Lastly, out of a desire to not be terribly misunderstood, I present something closer to what I believe:

FIRST (the organization and community) is a combination of those things and more. The vast majority of people at HQ believe they are in pursuit of creating a better future through access to FIRST’s programs. Their actions, while often well intentioned, are subject to the restrictions of any non-omniscient being, and while they have the potential to do harm, and have done it in the past, and must be held accountable for this, any participating individual in FIRST (the community) has to weigh that against real and perceived benefit. I am not sure how or why people continue to participate in this program while apparently existing under the belief that it cannot, in whatever ways matter to them, be a net good. I certainly wouldn’t.

Again, I apologize to the reader for providing them with the opportunity to subject themselves to this sort of unproductive navel-gazing, and humbly submit my offering to the bloodthirsty deity that is Summer CD.

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Agreed, just wanted to point out the fact as we continue to discuss. Their primary goal is not to make money, it’s to inspire young people and build the future.

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I would argue that FRC is not a monopoly in all markets it is present in however. Example, in Türkiye we have the quasi-public Teknofest, which is massive, but it is massive because they don’t charge / pay teams to exist. Meanwhile, FRC costs an insane 6000$ and still grows rapidly, despite the difference in cost. But in my region we definitely have competition in the high school space. None of it is the same thing exactly as FRC, but lots of robotics competitions run in the high school space. (FLL also competes, WRO, VEX, etc.)

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(fire post tho)

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non-profit

I occasionally forget that this term can apply to some of the most evil, misguided, and enabling groups in society.

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I think the first question that you aught to be asking is “if this is a monopoly, is that a bad thing?”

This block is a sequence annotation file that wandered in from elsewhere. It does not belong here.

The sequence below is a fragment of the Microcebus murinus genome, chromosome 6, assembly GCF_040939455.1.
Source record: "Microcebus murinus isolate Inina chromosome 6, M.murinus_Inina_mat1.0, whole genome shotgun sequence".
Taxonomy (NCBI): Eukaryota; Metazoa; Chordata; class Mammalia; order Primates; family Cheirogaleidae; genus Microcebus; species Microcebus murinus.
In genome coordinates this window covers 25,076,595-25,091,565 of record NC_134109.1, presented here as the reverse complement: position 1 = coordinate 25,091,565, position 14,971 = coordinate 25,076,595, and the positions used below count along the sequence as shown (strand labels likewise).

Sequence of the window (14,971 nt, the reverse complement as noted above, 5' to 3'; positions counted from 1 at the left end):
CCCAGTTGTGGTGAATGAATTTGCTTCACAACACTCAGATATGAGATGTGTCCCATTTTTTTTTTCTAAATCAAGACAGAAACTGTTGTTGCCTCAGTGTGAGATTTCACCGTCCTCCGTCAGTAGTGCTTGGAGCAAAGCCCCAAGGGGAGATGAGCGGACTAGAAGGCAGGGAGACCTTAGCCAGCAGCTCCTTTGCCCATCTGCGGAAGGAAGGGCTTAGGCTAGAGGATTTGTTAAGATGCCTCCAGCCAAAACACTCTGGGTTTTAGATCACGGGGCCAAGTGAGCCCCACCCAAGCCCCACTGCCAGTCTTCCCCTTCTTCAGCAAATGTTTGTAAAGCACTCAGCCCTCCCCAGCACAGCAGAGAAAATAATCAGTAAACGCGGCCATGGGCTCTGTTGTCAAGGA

An “enforced monopoly” where new entrants are prohibited from entering a space either by uncommunicative practices or government regulation (often as a result of lobbying) is what people generally think of when you hear “monopoly” used in a disparaging way. We recognize that steps were taken that unfairly disadvantage competition and often hurt the consumer. But an “enforced monopoly” is not the only kind.

The alternative is a “natural monopoly” which “occurs when a single company can produce and offer to sell a product or service at a lower cost than its competitors can, resulting in practically no competition in the market”. Though this still results in a lack of competition, it’s not because the organization took any particular steps to discourage new entrants into a market but simply because they can offer a better/cheaper product than anyone else. Likewise, in some markets, having multiple competitors just doesn’t make sense due to the logistics or startup cost of something, and an existing company may benefit from the effects of being “first-in, best-dressed”, which results in consumers preferring that company, even when alternatives arise.

I would argue FIRST (FRC) falls into this category.

We don’t generally dislike natural monopolies because the consumer often benefits from them, and the only thing stopping the breaking of such monopolies are simply things like having a better product, enough start-up capital, or the public “will” for a competitor to exist.

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FTC is user friendly?